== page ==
In last week’s article, we looked at core issue number four, self-care, and found it to be a natural result of knowing one’s reality really well. We saw that just as no two people are the same, so too, no two people’s self-care should be the same. Caring for ourselves lovingly and mindfully is part of the evolving process and a mere extension of valuing, protecting and knowing ourselves.

Children are born naturally spontaneous and carefree. The vision of a child skipping down the street freely is one that portrays an image of a free-spirited child in her natural element. Children bring curiosity and a sense of wonder along with them on their journeys. They actually take the time to “smell the roses” and live in the moment.

When nurtured adequately, a child brings joy and aliveness to his or her surroundings. When a parent values, protects, sees and cares for a child’s needs, the child can develop their personality and creativity. They are in the magnificent process of blossoming and they are thriving within their true potential. Children also need direction so they don’t get lost and distracted in their quest for truth. Proper guidance and limit-setting will ensure that a child has the appropriate freedom to explore who she is within the safe parameters of a Torah-true value system.

A child who grows up nurtured in all five core areas will develop into a strong, healthy functional adult (FA) with empathetic qualities and relational skills that will enable him to be in meaningful and rewarding relationships. Such children will know their inherent value and see it in others. They will be able to protect themselves while respecting the other person. They will know their reality and share it appropriately with others. They will know how to care for their mind, body and spirit while being interdependent with others. And they will have spontaneity and find balance in all things.

While the above described FA looks and sounds ideal, in a real world most people will have lacked some nurturing in their developing years. Many will have enough stamina to get by, while others may struggle just to get through each day. The goal isn’t to reach perfection, but to learn moderation in all things.

A child who was not allowed to be carefree will shut down and lose their spontaneity. They may become uptight and rigid or take life too seriously, growing up too fast and losing the playful childhood that should rightfully have been theirs. On the other hand, when a parent is too permissive and does not set limits for their child, the child will learn to be uncontained and undisciplined. This often shows up in the adult, described by Pia Mellody as: “in control of being out of control” or “out of control of being in control.” Both extremes are symptomatic of developmental immaturity in this core issue of moderation and balance.

Your FA should be able to be spontaneous and playful while having appropriate self-control. If you find yourself looking for outside intensity to find joy and life, then it’s likely you need to free up your inner child and give her permission to express herself.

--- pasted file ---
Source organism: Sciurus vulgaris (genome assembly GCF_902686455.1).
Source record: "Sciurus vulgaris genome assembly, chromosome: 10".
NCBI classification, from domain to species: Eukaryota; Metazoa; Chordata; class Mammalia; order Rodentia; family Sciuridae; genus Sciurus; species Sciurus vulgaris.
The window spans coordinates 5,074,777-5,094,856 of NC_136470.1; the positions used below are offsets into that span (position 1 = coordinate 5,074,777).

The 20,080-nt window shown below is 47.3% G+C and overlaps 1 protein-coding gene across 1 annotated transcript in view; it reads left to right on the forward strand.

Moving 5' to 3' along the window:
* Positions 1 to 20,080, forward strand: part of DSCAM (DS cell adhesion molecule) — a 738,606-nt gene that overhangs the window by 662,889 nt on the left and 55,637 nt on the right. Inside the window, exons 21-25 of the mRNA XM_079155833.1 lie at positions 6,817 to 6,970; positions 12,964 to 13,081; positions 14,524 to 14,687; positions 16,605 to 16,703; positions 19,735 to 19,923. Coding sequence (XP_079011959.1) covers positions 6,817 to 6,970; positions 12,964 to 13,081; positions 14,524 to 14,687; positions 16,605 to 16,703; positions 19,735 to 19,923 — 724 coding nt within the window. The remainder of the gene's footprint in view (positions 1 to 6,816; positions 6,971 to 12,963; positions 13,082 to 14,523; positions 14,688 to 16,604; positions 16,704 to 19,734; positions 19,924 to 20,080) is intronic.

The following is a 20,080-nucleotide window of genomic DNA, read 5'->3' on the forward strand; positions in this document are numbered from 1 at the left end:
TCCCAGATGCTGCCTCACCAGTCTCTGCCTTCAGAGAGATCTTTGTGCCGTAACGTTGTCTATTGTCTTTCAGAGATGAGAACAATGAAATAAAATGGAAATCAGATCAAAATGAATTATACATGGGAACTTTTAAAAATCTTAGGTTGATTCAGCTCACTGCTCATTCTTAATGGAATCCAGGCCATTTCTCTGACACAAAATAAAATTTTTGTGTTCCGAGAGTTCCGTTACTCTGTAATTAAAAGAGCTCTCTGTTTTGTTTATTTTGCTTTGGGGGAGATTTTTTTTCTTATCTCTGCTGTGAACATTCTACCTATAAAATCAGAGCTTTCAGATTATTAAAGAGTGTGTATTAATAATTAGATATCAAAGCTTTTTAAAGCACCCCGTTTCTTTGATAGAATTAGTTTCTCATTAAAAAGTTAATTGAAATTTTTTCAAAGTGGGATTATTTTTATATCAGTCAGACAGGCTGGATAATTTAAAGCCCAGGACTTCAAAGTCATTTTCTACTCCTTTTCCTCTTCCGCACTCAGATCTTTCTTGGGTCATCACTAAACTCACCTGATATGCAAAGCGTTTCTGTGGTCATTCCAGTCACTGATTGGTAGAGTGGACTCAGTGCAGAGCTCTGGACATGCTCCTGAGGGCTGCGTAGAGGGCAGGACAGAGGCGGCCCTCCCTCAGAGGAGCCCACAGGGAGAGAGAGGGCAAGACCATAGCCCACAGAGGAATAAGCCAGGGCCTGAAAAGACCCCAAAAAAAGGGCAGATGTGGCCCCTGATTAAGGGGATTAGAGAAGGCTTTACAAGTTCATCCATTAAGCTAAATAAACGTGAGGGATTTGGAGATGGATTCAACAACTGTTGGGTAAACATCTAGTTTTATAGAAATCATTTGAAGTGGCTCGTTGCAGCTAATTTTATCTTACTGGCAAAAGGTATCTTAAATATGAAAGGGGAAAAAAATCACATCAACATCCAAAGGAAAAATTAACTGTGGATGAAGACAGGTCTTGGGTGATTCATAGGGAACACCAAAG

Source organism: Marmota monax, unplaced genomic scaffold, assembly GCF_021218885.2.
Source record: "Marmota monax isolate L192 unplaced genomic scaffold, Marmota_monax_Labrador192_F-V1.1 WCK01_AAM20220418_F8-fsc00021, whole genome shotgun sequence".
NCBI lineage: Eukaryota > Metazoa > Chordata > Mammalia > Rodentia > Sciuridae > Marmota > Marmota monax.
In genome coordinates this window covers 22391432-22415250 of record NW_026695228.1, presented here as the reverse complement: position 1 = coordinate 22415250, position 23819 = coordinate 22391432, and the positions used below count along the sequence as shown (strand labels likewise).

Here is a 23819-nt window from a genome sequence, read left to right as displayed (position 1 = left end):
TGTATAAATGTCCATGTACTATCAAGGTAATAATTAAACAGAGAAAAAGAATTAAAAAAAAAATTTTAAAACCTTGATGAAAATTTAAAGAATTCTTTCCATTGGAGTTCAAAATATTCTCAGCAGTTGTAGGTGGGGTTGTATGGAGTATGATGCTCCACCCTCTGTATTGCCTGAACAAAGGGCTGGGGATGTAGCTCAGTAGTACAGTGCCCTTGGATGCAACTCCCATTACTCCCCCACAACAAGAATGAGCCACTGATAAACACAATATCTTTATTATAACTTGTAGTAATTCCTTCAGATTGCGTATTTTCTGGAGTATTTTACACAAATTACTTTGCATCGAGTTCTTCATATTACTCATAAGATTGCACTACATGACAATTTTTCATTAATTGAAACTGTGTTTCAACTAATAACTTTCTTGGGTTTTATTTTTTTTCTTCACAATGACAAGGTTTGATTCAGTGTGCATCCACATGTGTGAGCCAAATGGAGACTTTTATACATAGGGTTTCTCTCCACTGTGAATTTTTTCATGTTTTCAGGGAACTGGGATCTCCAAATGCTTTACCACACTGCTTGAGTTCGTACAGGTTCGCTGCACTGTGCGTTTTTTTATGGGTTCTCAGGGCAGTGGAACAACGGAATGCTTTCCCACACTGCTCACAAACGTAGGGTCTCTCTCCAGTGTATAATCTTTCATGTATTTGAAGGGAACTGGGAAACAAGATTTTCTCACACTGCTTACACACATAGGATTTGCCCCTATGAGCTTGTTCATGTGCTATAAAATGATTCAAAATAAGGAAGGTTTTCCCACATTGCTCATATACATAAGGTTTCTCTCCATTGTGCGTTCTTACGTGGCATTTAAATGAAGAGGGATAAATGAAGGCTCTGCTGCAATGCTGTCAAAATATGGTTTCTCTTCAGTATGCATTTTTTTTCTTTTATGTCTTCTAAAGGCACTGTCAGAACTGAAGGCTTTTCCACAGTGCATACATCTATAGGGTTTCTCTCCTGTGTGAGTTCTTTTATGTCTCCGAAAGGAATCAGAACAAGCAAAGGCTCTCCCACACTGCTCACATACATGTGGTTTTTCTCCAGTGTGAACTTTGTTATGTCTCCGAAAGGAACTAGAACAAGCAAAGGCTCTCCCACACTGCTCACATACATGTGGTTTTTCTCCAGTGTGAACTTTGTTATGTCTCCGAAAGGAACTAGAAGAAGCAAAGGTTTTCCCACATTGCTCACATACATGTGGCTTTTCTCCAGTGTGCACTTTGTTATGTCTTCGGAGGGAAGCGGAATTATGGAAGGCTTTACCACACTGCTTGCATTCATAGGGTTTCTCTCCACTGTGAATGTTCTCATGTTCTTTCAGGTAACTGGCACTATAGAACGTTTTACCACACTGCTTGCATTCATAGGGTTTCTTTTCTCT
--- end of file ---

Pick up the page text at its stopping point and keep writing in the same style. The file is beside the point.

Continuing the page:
You may find these resources helpful to reach your inner child and get her creativity flowing. By now (if you’ve been following the exercises and doing the reparenting strategies) you have hopefully bonded with the precious child inside you, and have a rapport going. Consistent valuing, protecting, knowing and caring for her will set the stage for the «character» to play her part. Get your FA grounded and find your little girl in your mind’s eye. Breathe in her image. Find the age. Stroke her arm and give her a warm and beautiful smile. Observe her reaction to you as you make eye contact. If she looks like she wants more, put her on your lap and caress her cheeks. Notice the details of her surroundings. Ask her about herself. Show genuine interest and curiosity. Then ask her if she wants to play. Make it about her. Watch as her creative juices start to flow.

You can «play» in your mind’s eye or in real life. Take her to the beach and play in the sand. Build sand castles and play along with her imaginary characters. Swim with her in the waves and notice her instinctual patterns in the water. Does she like to splash? Kick? Make tumble sauces? You can draw and paint with her, take her bike riding or go to the zoo. The options are endless. It’s not what you’re doing, but how you’re doing it. Being and playing with your precious inner child mindfully is what’s important. You’ll learn what you need to know by observing and connecting with her.

At the end of the day, or at the end of the year, what matters is that we are better people than the day or year before. What counts is that we want to grow and do the will of Hashem. There is no greater sorrow than someone who wants to grow but can’t because they are stuck. Sometimes all we need is the awareness and tools to unlock the potential within and grow into the magnificent person we were born to be.